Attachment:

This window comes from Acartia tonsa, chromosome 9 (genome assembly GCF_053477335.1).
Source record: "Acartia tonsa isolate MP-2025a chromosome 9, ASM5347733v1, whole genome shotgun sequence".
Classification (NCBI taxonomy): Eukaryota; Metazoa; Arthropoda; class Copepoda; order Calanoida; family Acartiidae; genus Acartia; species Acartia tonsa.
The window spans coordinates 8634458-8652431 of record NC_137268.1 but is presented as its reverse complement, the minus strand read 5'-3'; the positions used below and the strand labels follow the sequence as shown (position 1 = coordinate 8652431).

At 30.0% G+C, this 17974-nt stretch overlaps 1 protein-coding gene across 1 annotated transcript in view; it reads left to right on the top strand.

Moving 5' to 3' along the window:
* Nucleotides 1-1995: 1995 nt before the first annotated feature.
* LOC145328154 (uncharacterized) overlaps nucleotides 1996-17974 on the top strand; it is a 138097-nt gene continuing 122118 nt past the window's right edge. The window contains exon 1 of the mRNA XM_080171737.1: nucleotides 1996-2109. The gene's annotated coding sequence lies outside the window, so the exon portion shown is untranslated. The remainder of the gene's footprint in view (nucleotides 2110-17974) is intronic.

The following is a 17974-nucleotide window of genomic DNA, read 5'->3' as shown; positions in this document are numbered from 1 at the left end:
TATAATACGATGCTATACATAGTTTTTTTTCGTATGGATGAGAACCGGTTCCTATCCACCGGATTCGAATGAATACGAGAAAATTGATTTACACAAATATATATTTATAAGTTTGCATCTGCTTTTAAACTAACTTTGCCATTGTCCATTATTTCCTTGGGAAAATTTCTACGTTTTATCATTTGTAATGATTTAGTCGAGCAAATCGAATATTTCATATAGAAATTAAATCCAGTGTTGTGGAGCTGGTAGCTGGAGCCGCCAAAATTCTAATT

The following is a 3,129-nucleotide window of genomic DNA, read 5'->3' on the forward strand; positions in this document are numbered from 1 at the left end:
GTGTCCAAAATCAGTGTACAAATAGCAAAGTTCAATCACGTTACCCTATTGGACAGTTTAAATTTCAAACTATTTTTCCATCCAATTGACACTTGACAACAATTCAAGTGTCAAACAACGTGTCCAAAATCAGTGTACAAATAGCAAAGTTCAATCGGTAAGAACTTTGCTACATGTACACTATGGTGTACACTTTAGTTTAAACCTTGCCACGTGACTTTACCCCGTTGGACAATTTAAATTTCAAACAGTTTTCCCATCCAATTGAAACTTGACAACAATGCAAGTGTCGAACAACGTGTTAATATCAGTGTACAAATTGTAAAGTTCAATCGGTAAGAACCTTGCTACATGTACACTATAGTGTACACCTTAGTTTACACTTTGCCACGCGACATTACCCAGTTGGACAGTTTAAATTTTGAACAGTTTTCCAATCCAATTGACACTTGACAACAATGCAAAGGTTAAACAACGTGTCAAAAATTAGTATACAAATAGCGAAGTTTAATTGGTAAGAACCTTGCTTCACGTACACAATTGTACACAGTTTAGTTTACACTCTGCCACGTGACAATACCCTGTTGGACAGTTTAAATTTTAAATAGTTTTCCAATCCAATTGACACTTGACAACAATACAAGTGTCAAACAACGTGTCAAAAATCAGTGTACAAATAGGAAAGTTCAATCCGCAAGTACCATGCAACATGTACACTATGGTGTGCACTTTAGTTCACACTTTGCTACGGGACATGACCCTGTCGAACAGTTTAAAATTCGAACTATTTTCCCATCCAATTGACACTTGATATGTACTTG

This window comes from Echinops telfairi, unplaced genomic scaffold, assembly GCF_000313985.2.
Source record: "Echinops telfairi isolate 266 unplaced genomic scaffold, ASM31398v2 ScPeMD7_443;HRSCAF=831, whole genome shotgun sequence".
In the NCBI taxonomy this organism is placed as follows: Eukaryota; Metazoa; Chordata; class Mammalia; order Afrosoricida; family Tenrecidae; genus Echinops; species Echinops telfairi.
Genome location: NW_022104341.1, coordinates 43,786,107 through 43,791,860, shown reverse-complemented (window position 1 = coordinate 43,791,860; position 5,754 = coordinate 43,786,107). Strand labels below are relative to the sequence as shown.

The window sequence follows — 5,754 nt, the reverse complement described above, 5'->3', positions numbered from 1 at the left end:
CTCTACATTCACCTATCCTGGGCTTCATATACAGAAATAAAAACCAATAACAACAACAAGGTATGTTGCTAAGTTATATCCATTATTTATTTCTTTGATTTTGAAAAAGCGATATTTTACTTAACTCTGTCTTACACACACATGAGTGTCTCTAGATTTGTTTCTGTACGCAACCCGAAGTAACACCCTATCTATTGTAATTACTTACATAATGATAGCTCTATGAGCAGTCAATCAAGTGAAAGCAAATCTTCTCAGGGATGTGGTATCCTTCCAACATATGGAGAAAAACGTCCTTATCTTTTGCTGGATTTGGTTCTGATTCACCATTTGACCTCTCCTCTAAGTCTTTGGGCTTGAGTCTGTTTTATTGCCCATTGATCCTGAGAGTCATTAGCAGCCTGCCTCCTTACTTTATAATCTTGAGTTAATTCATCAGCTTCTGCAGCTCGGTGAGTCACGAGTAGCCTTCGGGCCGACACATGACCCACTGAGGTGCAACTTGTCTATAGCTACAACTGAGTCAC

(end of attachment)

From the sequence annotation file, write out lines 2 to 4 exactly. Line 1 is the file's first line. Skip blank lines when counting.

Source record: "Acartia tonsa isolate MP-2025a chromosome 9, ASM5347733v1, whole genome shotgun sequence".
Classification (NCBI taxonomy): Eukaryota; Metazoa; Arthropoda; class Copepoda; order Calanoida; family Acartiidae; genus Acartia; species Acartia tonsa.
The window spans coordinates 8634458-8652431 of record NC_137268.1 but is presented as its reverse complement, the minus strand read 5'-3'; the positions used below and the strand labels follow the sequence as shown (position 1 = coordinate 8652431).